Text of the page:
Why Silicon Prairie communities need to be thinking about where they should be, not just where others are

In doing the research for the Silicon Prairie Annual Report, slated for a November release, Chapman and Company noticed an interesting trend when comparing venture activity (as identified in Pitchbook) in the Midwest. As can be seen in the below graph (which includes Midwest communities that received venture investment in 2017), the order of investment…

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In doing the research for the Silicon Prairie Annual Report, slated for a November release, Chapman and Company noticed an interesting trend when comparing venture activity (as identified in Pitchbook) in the Midwest.

As can be seen in the below graph (which includes Midwest communities that received venture investment in 2017), the order of investment generally follows population.  This is not surprising.

There are some unusual underperformances––Omaha, Oklahoma City, and Wichita are examples––and there are some over-performances––Madison, Champaign and Lincoln all appear to overperform based on where they appear in this list.

However, there are really two dominant themes that emerged as we began to manipulate the data and look into it more deeply.

First, the three largest communities in the Midwest clearly dominate the investment of the region. Chicago, Minneapolis, and St. Louis both have the most deals and significantly overperform their expected value. These communities each had more than $500 millio dollars in investment, but they also overperformed the expectations of what a community of their size should produce based on the rest of the region.

In particular, Minneapolis had a particularly impressive 2017 with multiple large deals––particularly in healthcare technology and healthcare software. As such, the region overall performed admirably with over $3 billion in investment activity during 2017, and indications for 2018 suggest another great Midwestern year for investment.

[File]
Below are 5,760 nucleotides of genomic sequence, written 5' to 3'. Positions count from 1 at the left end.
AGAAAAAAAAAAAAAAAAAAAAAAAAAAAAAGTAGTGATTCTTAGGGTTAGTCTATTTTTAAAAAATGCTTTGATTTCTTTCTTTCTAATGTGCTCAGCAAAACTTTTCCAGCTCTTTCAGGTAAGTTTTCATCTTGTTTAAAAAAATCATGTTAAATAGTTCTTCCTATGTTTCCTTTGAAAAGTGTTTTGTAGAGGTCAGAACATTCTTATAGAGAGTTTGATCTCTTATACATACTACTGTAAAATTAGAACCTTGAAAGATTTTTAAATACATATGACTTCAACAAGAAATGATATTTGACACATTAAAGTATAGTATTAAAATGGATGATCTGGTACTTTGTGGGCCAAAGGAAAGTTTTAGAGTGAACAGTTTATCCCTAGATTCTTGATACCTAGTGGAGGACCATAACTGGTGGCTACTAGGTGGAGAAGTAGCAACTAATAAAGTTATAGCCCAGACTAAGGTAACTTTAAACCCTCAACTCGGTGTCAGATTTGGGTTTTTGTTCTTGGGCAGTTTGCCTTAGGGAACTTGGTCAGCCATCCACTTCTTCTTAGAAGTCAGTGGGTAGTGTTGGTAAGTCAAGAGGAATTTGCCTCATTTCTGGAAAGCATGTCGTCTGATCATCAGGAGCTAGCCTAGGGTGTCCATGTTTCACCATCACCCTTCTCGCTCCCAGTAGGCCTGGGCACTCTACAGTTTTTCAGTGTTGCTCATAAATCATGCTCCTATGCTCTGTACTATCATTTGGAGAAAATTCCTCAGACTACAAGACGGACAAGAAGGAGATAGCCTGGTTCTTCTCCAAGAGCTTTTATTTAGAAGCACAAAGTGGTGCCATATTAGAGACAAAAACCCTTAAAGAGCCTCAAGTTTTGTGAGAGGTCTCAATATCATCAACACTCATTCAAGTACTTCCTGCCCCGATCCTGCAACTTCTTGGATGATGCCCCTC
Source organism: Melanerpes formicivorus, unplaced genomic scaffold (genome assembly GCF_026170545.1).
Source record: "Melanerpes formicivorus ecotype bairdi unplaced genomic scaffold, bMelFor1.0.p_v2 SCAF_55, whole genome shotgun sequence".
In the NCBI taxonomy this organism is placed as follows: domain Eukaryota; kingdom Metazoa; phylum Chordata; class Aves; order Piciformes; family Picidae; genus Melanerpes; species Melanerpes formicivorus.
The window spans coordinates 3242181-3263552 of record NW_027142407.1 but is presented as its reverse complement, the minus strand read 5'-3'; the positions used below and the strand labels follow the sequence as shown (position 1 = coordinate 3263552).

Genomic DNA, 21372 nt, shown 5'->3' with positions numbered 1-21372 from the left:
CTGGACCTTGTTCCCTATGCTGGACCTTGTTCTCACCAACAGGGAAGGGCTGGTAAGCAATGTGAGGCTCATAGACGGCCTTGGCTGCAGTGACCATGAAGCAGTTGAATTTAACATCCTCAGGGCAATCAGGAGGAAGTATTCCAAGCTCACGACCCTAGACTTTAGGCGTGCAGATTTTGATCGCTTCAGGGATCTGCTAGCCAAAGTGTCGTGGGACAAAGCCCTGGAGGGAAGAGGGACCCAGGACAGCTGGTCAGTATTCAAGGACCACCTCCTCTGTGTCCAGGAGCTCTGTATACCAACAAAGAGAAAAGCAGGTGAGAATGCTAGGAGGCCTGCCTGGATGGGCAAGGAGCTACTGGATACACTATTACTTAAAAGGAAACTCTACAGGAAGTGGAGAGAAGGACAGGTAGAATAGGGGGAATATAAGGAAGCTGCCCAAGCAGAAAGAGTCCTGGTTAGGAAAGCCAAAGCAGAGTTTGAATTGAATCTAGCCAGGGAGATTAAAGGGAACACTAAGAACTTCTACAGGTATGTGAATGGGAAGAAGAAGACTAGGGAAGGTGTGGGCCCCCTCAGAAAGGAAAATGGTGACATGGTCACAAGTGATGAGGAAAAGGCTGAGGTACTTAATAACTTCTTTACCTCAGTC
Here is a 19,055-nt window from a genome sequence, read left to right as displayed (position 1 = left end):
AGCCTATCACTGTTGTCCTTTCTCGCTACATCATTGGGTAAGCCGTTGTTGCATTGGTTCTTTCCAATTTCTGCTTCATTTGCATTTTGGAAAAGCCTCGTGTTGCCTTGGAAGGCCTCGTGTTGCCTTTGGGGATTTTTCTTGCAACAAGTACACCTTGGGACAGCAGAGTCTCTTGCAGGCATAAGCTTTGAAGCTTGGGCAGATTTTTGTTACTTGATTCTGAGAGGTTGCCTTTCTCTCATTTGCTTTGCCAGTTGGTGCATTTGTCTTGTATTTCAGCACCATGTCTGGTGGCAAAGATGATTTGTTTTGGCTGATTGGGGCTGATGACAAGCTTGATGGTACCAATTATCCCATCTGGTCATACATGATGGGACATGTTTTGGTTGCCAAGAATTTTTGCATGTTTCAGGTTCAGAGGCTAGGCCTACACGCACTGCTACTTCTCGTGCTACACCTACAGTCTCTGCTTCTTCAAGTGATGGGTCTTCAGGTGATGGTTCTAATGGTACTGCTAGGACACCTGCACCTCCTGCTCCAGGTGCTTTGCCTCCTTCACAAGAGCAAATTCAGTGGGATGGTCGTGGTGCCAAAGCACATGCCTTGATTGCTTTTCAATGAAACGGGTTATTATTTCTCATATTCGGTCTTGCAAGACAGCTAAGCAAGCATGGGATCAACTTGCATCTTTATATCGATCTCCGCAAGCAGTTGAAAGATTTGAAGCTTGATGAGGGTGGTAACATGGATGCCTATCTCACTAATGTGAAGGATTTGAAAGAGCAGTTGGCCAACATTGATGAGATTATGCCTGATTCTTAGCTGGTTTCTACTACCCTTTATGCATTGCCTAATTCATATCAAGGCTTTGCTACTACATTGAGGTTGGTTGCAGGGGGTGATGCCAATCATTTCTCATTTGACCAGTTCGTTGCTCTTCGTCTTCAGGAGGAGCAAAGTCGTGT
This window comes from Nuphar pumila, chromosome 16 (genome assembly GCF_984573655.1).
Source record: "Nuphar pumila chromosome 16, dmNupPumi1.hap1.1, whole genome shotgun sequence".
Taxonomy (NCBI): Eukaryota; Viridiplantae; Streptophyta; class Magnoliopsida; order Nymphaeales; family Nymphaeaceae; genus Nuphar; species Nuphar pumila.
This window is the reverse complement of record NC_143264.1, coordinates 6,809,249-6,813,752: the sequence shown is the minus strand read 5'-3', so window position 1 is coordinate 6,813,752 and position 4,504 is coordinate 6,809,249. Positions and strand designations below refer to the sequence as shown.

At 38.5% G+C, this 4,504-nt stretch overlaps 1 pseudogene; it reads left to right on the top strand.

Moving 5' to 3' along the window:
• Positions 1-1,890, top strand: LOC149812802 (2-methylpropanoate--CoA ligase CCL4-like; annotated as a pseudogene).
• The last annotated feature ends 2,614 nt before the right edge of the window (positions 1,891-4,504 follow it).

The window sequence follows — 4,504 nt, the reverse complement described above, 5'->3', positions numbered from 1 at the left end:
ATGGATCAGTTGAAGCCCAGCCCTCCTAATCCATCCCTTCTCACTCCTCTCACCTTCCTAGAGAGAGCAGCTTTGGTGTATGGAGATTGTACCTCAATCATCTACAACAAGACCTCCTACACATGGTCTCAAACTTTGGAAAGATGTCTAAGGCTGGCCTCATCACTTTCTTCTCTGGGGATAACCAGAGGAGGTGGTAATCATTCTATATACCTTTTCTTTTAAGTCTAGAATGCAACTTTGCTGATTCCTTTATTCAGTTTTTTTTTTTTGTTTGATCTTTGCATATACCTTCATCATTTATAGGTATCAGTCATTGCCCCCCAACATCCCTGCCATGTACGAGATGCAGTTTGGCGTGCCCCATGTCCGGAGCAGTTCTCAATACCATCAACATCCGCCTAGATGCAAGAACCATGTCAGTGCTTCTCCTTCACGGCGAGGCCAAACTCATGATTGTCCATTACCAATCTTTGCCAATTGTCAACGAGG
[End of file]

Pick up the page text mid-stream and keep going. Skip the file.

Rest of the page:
The second big takeaway from the data is that the next six cities from a population perspective, dramatically underperform their expected values. In particular, Kansas City surprised us with the relative lack of dollars invested in the ecosystem. Kansas City did have nearly $100 million in investment, but the expectation was nearly $200 million. So, it is not that there is no investment or company creation taking place. Instead, it is that these middle-sized communities are underperforming versus the expected value that the population would suggest.

This, at some level, is a list that looked differently five years ago. During that time, Chicago and St. Louis had not built as robust an ecosystem. Thus, the expected value based on similarly situated Midwest cities was lower.  But now with their success, the rest of the region is now underperforming versus the data.

The third big takeaway is the success of college towns as magnets for venture capital dollars. The significant over-production of companies that create venture investment is noteworthy. The top five are Champaign (University of Illinois), Madison (University of Wisconsin), Lincoln (University of Nebraska), Columbia (University of Missouri, and Iowa City (University of Iowa).

Interestingly, these communities have significant dollars tied to venture investing, but in many instances, the start-up companies are not, in fact, university spin-outs. Thus, the correlation may have more to do with other factors regarding these towns such as transience of population, alumni networks in richer venture capital environments, access to significant, well-trained human capital, etc.

However, it may also be that being in a university town, even if the investment or innovation creation is not causally related to the university – is still tied to the university in some way.

In conclusion, venture deals are a good metric for measuring venture activity. It is one measurement of an ecosystem, but not the only measurement. It can be distortive when the population is not considered. And, it often reveals other trends such as success of venture raising in college towns compared to those towns population. In short, this is a better way to view venture capital in your community. Using some mechanism (in this case the Midwest’s similarly situated communities) creates the ability to compare cities to their normal selves––not other communities but also not simply raw numbers.

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